Traditionally, a specific recipe for Thanksgiving Gravy wasn’t something I considered necessary, as it usually emerged as a cooking byproduct during our turkey preparation. After seasoning and roasting, the pan’s juices would intuitively transition into gravy, or that was my perception. However, it’s become apparent that this relaxed approach to gravy-making isn’t universal. So, let’s delve into an unfailing, savory, and silky recipe for thanksgiving gravy today that will undoubtedly have your holiday guests coming back for seconds. I’ll also touch upon several adaptations and iterations accumulated over time, from the simplest no-fuss gravy to the more elegant giblet version!
Elements of an Exceptional Turkey Gravy
Gravy preparation is often the last hurrah in our Thanksgiving Day meal prep. Indeed, a serving of hot gravy over your meticulously cooked turkey and sides is the ultimate finishing touch.
The journey to a tantalizing turkey gravy starts with a superior stock base, specifically the pan drippings and juices from your cooked turkey. For tips on marinating and roasting the perfect bird, look at our recipes: “Grandpa’s Finest Roast Turkey”, “Roast Turkey Breast Masterpiece”, or “Five Spice-Infused Roast Turkey”.
Each of these recipes provides insight into making gravy, but the essence of them can be condensed into two fundamental tips:
- Create a lush base of vegetables for your roast turkey, guaranteeing ample and flavorful pan drippings.
- As your turkey roasts, if the pan begins to dry out, be sure to add water—you absolutely don’t want your gravy tainted by the bitter taste of burnt turkey!
Even if your roasting pan burns or yields less drippings than anticipated, don’t lose heart! Enhance them with butter and chicken stock to craft a mouthwatering turkey gravy for your Thanksgiving spread.
Now, let’s jump into the recipe!
- Drippings from the turkey roasting pan
- 1/3 cup of turkey fat from the roasting pan (if you’re short on fat, top up with butter or vegetable oil to reach ⅓ cup)
- 2 to 3 cups of turkey or chicken broth
- 1 tablespoon butter
- 1 teaspoon paprika
- ½ teaspoon of freshly ground black pepper (or as per your taste)
- ⅓ cup of all-purpose flour
- Turkey giblets (liver excluded. You may add turkey neck meat, if desired)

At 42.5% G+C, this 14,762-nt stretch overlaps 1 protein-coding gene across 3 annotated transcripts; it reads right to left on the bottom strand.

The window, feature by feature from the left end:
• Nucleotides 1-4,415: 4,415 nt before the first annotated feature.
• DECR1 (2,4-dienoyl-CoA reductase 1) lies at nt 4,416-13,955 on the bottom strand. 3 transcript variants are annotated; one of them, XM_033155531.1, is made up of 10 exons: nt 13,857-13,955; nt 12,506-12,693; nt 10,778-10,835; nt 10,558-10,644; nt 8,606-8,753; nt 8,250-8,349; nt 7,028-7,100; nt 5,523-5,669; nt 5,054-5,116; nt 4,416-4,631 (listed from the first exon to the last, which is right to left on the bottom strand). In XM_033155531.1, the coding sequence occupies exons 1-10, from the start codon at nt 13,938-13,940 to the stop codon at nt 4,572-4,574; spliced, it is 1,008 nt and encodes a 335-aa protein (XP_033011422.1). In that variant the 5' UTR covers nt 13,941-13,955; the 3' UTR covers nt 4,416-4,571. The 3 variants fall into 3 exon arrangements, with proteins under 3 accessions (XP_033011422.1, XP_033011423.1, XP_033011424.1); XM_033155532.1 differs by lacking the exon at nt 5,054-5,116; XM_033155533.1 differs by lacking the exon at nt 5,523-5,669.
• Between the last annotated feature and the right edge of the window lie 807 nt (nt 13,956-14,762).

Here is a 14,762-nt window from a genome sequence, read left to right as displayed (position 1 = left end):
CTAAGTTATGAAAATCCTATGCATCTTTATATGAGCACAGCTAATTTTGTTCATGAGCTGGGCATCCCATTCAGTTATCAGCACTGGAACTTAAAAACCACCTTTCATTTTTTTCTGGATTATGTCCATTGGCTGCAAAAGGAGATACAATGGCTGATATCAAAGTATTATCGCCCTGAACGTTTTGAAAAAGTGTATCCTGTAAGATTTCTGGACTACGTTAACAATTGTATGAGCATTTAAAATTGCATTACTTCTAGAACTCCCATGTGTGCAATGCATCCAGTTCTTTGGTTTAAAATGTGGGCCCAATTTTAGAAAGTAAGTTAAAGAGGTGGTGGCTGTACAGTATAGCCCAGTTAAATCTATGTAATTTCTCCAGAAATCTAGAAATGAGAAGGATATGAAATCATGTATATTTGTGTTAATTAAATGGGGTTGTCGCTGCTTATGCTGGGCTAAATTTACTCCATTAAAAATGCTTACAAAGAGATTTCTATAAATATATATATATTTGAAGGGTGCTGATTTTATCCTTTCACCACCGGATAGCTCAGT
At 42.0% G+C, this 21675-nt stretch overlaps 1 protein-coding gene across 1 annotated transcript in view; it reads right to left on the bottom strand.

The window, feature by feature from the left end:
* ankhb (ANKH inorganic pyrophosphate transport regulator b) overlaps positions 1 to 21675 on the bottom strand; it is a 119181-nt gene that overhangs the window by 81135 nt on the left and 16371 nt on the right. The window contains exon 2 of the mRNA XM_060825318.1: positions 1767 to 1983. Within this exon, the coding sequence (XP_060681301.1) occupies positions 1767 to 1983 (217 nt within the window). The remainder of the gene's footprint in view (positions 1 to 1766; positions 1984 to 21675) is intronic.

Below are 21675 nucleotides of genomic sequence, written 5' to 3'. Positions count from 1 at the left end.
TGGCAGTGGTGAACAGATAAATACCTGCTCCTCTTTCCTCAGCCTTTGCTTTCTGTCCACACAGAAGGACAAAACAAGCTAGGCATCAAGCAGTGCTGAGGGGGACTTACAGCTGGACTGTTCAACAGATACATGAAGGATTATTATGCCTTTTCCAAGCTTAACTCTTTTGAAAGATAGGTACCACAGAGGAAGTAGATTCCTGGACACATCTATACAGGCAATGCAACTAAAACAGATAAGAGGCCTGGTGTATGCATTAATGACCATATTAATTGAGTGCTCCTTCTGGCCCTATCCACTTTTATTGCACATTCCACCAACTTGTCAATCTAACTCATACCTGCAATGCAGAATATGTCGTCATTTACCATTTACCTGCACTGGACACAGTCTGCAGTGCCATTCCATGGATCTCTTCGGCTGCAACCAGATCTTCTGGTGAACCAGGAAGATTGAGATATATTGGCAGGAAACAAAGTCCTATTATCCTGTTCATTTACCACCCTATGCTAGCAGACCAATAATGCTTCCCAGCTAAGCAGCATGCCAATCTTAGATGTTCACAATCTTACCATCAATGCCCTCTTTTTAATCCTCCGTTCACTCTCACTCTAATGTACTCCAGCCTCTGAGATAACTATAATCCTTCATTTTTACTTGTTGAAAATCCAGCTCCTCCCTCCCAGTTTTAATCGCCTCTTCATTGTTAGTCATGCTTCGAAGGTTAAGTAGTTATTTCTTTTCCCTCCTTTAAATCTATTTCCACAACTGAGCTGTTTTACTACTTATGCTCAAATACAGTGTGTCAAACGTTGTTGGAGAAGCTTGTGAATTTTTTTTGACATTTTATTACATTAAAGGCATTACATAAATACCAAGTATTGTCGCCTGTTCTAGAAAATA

- 1 cup vegetables from the roasting pan (optional)
- 1 teaspoon soy sauce
- 1 teaspoon dark soy sauce
- Salt (as needed)
- Optional cornstarch slurry: 1 tablespoon cornstarch mixed with 1 tablespoon water
- Pour pan drippings through a strainer into a fat separator. Transfer the fat and juices into a measuring cup. To reach 3 cups of liquid for your gravy, add hot water to your roasting tray and deglaze it to obtain extra “broth”. You may also add good quality store-bought chicken or turkey stock.
- Separate the fat remaining in the fat separator through the strainer into a measuring cup to get ⅓ cup, and set aside. If you have less than ⅓ cup of turkey fat, top up with vegetable oil or melted butter.
- Over medium heat, add the turkey fat, a tablespoon of butter, paprika, and freshly ground black pepper in a large saucepan. Once the fat begins to bubble, gradually whisk in ⅓ cup of all-purpose flour until you achieve a roux. Continue cooking the roux on medium heat for 1-2 minutes for a darker, more flavorful gravy.
- Gradually whisk in the 3 cups of turkey drippings or broth into the roux, increasing the heat to medium-high while whisking constantly. Continue whisking the gravy for another 2 minutes until it’s thick enough to coat a spoon. If you like, add minced giblets or a blended mixture of vegetables from the roasting pan. Season with soy sauces, salt, and more pepper as per your taste.
- If the gravy is too thin, thicken it with a water and cornstarch slurry to your liking. If it’s too thick, add more broth. Remember, the gravy will thicken slightly as it cools.
- Pour the gravy into a gravy boat as soon as it reaches your desired consistency, and serve immediately.
The recipe yields approximately 4 cups. Enjoy your festive meal!